2. Religion is not the same thing as a relationship with God. Religion condemns and judges people; it does not see the person, but instead sees processes and works. A relationship with Jesus is all about receiving what He wants to give us, even if we do not deserve it.
    1. The definitions of rest and the Sabbath have evolved from the law to grace.
      1. Let us therefore fear, lest, a promise being left us of entering into his rest, any of you should seem to come short of it. For unto us was the gospel preached, as well as unto them: but the word preached did not profit them, not being mixed with faith in them that heard it. For we which have believed do enter into rest, as he said, As I have sworn in my wrath, if they shall enter into my rest: although the works were finished from the foundation of the world. For he spake in a certain place of the seventh day on this wise, And God did rest the seventh day from all his works. And in this place again, If they shall enter into my rest. Seeing therefore it remaineth that some must enter therein, and they to whom it was first preached entered not in because of unbelief (Hebrews 4:1-6).
        1. Rest is the highest kind of faith there is. When we enter into rest, our faith takes possession of what has already been made available.
        2. Rest does not mean inactivity or rest from work; it means to rest while we are working. True rest means we are not stressed out.
        3. “The gospel” specifically refers to the Gospel of Grace.
        4. The authenticity of our faith is demonstrated through our rest.
      2. Again, he limiteth a certain day, saying in David, To day, after so long a time; as it is said, To day if ye will hear his voice, harden not your hearts. For if Jesus had given them rest, then would he not afterward have spoken of another day. There remaineth therefore a rest to the people of God. For he that is entered into his rest, he also hath ceased from his own works, as God did from his. Let us labour therefore to enter into that rest, lest any man fall after the same example of unbelief (Hebrews 4:7-11).
        1. Healing, deliverance, prosperity, and everything pertaining to our children are all finished works. We can rest in this knowledge.
        2. And all thy children shall be taught of the LORD; and great shall be the peace of thy children (Isaiah 54:13).
        3. In the Old Testament, the Sabbath was a particular day; however, the Old Testament can be described as the book of shadows. The Sabbath, as it was described, was a shadow of Jesus. In the New Testament, the Sabbath is not a day, but Jesus, Himself.
        4. When we are not at rest, we are not in belief. Worry and stress come from unbelief.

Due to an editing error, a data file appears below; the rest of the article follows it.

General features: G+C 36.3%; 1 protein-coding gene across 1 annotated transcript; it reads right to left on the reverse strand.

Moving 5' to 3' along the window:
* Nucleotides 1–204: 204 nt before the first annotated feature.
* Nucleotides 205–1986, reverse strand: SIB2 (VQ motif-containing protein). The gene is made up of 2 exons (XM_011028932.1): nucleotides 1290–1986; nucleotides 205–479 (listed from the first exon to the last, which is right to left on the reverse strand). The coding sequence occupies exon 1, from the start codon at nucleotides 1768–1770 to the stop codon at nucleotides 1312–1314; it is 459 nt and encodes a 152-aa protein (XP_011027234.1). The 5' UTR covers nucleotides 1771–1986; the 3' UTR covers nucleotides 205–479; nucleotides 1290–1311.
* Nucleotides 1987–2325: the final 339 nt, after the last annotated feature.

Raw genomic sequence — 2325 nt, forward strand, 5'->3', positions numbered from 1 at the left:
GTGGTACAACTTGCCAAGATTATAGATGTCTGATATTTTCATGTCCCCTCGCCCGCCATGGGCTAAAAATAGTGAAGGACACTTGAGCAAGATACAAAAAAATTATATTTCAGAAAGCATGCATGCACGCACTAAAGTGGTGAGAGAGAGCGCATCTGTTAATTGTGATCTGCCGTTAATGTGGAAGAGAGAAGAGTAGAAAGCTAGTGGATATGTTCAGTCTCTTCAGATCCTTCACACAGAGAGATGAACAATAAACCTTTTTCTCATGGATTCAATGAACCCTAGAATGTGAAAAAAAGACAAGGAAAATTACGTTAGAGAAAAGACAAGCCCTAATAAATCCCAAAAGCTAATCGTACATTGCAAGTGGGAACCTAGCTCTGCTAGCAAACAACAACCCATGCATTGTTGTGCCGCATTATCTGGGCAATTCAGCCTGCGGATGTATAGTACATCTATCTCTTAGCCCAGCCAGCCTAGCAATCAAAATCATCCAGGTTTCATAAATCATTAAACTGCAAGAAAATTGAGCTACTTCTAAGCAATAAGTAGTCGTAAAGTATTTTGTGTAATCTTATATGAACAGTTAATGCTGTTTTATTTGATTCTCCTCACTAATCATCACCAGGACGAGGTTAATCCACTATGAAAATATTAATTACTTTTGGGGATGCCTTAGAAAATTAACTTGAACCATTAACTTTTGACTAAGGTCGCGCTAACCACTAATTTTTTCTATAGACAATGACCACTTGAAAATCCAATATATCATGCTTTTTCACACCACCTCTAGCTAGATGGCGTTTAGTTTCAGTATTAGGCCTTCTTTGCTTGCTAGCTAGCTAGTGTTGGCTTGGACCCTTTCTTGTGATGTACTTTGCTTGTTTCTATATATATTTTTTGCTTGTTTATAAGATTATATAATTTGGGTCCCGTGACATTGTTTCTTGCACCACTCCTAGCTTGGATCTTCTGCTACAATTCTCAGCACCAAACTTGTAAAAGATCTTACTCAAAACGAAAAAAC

5. Instead of laboring to be rich, delivered, or healed, we should instead labor to be at rest. Sometimes we must work to remain at rest when the world tries to make us doubt.
    1. Under grace, our faith allows God to do things for which we cannot take the credit.
      1. And I have given you a land for which ye did not labour, and cities which ye built not, and ye dwell in them; of the vineyards and oliveyards which ye planted not do ye eat (Joshua 24:13).
        1. Some Christians who have been in church a long time still have difficulty believing that they could actually get something from God without doing anything to deserve it.
      2. And it shall be, when the LORD thy God shall have brought thee into the land which he sware unto thy fathers, to Abraham, to Isaac, and to Jacob, to give thee great and goodly cities, which thou buildedst not, And houses full of all good things, which thou filledst not, and wells digged, which thou diggedst not, vineyards and olive trees, which thou plantedst not; when thou shalt have eaten and be full; Then beware lest thou forget the LORD, which brought thee forth out of the land of Egypt, from the house of bondage. Thou shalt fear the LORD thy God, and serve him, and shalt swear by his name (Deuteronomy 6:10-13).
        1. After God pulls us out of the ditch and rescues us, we can have a tendency to forget what He did for us.
        2. When Jesus and His disciples got into the boat and a storm arose, the disciples panicked because they were not at rest (Matthew 8:23-27; Mark 4:35-41).
        3. In rest, Jesus was controlling the storm and guiding the boat; the disciples did not realize this.
        4. They did not know that God, Himself, was in their boat. When storms hit in our lives, we must remember that when Jesus is in our boat, we will make it to the other side.